Wednesday, October 22, 2014


Kazakhstan

Kazakhstan: World Religious Leaders Meet For Forum

<div class="caption"><div class="watermark"> <a href="http://gdb.rferl.org/1B6DA1C9-82F8-41B3-BA8D-434AAF450474_mw800_mh600.jpg" rel="ibox" title="Metropolitan Filaret (left), the head of the Russian Orthodox Church in Belarus, meets with Kazakh President Nursultan Nazarbaev today in Astana (Bymedia.net)"> <img alt="Metropolitan Filaret (left), the head of the Russian Orthodox Church in Belarus, meets with Kazakh President Nursultan Nazarbaev today in Astana (Bymedia.net)" src="http://gdb.rferl.org/1B6DA1C9-82F8-41B3-BA8D-434AAF450474_w203.jpg" class="photo" border="0"></a></div><p>Metropolitan Filaret (left), the head of the Russian Orthodox Church in Belarus, meets with Kazakh President Nursultan Nazarbaev today in Astana (Bymedia.net)</p></div>PRAGUE, September 13, 2006 (RFE/RL) -- A world religion forum is being held in the Kazakh capital, Astana, to discuss tolerance and religious freedom, bringing together laymen, churchmen, and clerics from 45 national delegations.

By Breffni O'Rourke

The Congress of Leaders of World and Traditional Religions taking place in Astana can be seen as a boost to Kazakhstan's image as a modern and tolerant state, capable of hosting culturally diverse spiritual leaders from many nations and systems of belief.


Before the congress got under way, presidential spokesman Mukhtar Kul-Mukhammad made a pointed reference to the impression Kazakhstan wants the world to draw from this event. He said holding the congress is possible thanks to Kazakhstan's political stability and religious openness.


Hare Krishna members told Forum 18 that local officials had described the group as a "terrorist" organization that aims to create a situation similar to Chechnya.


Mainstream Faiths Attend


The event is a colorful one, taking place in Astana's new Palace of Peace and Accord under tight security. It brings together representatives of Islam, Christianity, Buddhism, Hinduism, Judaism, and other faiths.


In the September 12 opening session, the Bishop of Croydon in Britain, Nicholas Baines, pointed out the resurgence of religious belief in the modern scientific age.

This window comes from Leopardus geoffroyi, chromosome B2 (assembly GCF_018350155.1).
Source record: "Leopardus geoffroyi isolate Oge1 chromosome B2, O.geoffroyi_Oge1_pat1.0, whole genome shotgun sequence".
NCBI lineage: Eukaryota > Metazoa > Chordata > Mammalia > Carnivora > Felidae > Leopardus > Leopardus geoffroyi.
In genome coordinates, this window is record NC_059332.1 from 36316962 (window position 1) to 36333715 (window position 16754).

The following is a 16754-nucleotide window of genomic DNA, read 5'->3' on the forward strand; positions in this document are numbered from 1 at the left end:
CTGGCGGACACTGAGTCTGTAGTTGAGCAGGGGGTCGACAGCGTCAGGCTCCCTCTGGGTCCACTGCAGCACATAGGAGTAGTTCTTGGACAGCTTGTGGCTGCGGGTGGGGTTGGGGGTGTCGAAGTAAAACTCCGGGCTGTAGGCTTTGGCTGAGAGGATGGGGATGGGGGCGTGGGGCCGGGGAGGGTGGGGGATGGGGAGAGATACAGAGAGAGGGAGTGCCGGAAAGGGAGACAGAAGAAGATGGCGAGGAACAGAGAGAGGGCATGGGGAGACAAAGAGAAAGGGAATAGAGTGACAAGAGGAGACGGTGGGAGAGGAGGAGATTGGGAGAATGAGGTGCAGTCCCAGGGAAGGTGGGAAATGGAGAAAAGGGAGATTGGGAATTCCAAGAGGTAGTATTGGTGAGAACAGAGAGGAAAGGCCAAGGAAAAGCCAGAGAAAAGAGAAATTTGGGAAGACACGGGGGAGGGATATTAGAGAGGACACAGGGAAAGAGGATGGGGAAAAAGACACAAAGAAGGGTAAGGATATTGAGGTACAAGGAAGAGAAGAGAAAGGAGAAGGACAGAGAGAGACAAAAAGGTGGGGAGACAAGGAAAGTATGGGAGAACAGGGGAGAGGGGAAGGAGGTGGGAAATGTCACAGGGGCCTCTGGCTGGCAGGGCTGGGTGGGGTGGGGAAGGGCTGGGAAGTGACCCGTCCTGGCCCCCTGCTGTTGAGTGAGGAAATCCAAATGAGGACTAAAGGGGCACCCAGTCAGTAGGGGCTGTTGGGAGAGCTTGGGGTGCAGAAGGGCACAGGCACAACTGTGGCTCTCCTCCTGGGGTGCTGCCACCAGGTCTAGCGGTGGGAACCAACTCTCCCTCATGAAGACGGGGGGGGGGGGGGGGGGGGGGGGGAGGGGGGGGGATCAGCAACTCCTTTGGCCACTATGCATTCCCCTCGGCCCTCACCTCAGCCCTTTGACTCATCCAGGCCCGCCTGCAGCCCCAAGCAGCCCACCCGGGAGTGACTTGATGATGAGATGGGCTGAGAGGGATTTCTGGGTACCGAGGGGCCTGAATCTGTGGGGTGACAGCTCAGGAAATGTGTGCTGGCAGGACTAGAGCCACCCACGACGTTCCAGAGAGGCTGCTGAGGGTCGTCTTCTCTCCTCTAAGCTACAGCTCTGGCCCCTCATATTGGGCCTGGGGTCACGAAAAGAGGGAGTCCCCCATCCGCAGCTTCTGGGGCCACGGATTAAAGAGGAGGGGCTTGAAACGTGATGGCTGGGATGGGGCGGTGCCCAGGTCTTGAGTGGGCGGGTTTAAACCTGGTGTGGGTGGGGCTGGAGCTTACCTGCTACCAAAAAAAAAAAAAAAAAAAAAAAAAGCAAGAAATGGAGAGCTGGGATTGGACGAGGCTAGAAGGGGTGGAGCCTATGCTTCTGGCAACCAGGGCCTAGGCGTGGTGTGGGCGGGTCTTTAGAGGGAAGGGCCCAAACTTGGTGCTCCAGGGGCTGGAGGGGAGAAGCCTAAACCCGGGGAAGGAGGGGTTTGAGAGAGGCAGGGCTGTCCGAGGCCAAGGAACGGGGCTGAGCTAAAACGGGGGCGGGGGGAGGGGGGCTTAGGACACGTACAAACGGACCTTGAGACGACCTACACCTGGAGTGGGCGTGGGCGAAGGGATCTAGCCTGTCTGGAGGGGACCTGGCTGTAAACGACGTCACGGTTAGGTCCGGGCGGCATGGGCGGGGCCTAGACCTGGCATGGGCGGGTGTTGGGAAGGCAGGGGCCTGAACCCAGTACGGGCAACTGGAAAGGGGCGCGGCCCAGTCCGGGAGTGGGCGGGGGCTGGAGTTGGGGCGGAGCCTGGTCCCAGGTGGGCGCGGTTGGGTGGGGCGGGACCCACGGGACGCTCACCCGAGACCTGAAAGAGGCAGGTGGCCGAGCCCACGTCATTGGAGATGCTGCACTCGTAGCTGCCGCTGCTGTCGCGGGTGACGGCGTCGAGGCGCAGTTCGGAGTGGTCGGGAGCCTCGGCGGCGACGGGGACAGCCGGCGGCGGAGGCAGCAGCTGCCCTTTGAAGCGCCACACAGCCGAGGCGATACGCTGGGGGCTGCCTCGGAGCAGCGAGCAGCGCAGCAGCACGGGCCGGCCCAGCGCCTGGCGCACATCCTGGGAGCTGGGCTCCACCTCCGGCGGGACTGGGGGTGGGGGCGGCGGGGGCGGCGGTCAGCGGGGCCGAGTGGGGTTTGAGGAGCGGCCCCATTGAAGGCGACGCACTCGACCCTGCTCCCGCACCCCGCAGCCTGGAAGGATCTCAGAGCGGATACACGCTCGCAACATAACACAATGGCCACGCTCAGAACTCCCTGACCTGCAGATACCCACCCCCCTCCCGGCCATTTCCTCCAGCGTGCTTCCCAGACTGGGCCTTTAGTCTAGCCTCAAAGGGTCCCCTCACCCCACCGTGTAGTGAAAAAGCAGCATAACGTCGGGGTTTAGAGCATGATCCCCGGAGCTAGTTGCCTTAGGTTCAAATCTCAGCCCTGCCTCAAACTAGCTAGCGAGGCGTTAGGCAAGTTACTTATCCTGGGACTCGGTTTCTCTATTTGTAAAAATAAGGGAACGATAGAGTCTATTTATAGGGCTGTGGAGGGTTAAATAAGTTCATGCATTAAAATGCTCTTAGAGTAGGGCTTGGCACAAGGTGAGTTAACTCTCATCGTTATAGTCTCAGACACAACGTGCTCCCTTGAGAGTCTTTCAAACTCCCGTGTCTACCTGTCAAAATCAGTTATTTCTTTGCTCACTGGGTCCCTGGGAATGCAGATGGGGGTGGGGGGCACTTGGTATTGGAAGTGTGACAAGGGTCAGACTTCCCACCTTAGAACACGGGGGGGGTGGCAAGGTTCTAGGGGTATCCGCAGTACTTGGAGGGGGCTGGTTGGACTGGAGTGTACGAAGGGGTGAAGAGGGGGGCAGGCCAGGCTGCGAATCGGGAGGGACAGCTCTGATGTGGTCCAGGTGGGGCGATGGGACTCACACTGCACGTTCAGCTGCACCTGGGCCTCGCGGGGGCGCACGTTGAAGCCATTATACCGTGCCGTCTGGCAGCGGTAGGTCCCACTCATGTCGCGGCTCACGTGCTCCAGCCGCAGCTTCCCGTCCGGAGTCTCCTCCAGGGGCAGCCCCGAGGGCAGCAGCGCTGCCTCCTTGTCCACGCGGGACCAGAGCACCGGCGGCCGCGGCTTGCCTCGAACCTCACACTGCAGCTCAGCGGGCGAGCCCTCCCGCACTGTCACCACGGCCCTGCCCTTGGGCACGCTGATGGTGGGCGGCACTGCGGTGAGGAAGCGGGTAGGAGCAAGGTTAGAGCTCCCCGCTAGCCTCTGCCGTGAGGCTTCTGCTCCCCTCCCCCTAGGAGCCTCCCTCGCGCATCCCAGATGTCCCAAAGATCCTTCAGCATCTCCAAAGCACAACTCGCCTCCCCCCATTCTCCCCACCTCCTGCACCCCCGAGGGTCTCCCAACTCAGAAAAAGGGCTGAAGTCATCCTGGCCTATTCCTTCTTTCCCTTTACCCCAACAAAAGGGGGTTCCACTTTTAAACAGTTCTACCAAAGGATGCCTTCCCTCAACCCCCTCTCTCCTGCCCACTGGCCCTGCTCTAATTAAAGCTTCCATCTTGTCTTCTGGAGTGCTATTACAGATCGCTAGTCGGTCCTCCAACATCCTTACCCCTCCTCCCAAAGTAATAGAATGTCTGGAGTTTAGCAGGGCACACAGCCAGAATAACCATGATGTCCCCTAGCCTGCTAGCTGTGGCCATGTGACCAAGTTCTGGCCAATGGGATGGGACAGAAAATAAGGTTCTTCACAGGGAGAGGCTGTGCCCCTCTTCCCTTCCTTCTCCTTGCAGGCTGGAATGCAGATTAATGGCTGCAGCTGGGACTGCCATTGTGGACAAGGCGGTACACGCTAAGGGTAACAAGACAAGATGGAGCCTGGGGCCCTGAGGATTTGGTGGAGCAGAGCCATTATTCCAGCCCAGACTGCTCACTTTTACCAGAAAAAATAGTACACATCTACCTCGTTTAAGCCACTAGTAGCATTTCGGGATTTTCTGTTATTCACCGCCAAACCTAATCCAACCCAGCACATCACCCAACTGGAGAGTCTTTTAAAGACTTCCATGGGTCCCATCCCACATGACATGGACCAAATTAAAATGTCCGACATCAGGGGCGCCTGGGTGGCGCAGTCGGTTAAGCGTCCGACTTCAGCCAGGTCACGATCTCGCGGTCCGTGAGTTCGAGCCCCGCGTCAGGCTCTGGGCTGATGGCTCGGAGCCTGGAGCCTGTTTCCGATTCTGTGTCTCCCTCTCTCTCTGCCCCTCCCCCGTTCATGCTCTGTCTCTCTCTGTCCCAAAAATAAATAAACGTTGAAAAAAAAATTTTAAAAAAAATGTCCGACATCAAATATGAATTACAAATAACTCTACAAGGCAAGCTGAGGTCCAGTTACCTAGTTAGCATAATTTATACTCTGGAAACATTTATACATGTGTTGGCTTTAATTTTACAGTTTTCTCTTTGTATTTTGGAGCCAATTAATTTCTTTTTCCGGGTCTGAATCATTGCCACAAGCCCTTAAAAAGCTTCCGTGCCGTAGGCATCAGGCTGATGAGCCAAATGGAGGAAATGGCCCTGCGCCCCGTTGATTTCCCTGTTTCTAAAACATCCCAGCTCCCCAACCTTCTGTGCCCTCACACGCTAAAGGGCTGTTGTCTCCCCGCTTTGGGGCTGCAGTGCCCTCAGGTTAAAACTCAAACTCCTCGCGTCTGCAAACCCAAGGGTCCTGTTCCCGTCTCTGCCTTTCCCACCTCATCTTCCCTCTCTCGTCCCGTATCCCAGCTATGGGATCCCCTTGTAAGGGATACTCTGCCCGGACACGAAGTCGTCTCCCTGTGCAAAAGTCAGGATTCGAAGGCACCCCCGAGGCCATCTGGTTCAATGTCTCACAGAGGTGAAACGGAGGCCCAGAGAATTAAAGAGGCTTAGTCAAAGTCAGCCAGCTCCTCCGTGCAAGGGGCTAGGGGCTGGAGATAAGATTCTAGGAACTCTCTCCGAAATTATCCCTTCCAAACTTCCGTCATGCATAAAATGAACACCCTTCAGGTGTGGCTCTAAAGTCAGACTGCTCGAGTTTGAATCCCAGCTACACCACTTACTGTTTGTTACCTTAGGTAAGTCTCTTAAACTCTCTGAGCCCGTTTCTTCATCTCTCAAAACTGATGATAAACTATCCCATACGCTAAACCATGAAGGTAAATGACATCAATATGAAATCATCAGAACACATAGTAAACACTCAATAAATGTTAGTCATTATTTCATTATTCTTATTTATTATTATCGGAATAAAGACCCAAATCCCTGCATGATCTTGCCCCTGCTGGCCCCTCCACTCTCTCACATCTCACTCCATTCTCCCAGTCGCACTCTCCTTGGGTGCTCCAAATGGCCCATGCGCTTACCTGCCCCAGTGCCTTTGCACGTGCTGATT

"Twenty years ago, many people were promising the end of religion; the enlightenment project had worked its 'magic' and all 'superstitious nonsense' would naturally be forgotten as scientific rationalism took over the world," he said. "Well, such prophets of religious doom are now both confused and rather angry."


Rather than dying out, the bishop said, religion is recognized as one of the most important factors in human society. But he expressed regret that the greater prominence of religion has led it to be linked simplistically to current conflicts in the world.


This theme of religion and conflict was taken up by a number of speakers, one of them being Rabbi Jonah Metzger, chief Ashkenazi rabbi of Israel. He noted that many terror groups claim to be acting for Islam.


"Al-Qaeda, [Osama] bin Laden, Hamas, Hizballah, and other groups that are absolutely terrorists declare that their terror is underpinned by religious grounds, and the question to Islamic leaders is 'why don't they stop this? Why they don't come out against it,'" he said.


Conflict In Religion's Name


One of the Congress's guests of honor, Sheikh Mansur al-Minhali, a special representative of the General Agency for Religious Endowments and Islamic Affairs of the United Arab Emirates, described the role of the congress as to dissociate religion from conflict.


"There are places where conflicts are waged in the name of religion and faith, wars are being inflamed under the pretext of religion, and all who want to do something hide behind religion and behind God, behind the quest for God," al-Minhali said. "In this lies the meaning of the [present] meeting of world and traditional leaders, that they correct this perception, and that they resist this tendency."


On this same theme, the president of the World Islamic University, Mahmud Ahmad Ghazi, said that for 14 centuries the Koran has been calling for a peaceful coexistence between people.


Speaking to the congress today, Kazakh President Nazarbaev urged the creation of an international center for the study of world cultures and religions. He said such a center could examine potential conflict areas involving religion, and he suggested Astana as the seat for the center.


Lesser-Known Faiths Face Problems


But not everything is quite as smooth in Kazakhstan as the Nazarbaev government could wish. While it is hosting religious leaders from around the world for discussions on religious freedom, Kazakhstan is being less than tolerant to several religious faiths on its own soil, notably the Hare Krishna, the Islamic Tablighi Jamaat revivalist group, and the Christian Baptist church.


A report carried by the Oslo-based Forum 18 organization for religious rights says the Hare Krishna are being harassed by the authorities, who are apparently trying to close down a commune near the commercial capital Almaty.


The group recently lost a Supreme Court appeal against a lower-court ruling confiscating two cottages that house the commune.


Hare Krishna members told Forum 18 that local officials had described the group as a "terrorist" organization that aims to create a situation similar to Chechnya.


The Baptists have been in trouble with the authorities over their policy of refusing to register their communities in any of the former Soviet republics.


Members of the Islamic Tablighi Jamaat revivalist group, a nonviolent movement set up in India in the 1920s, have been fined and placed under surveillance for what are called illegal missionary activities.

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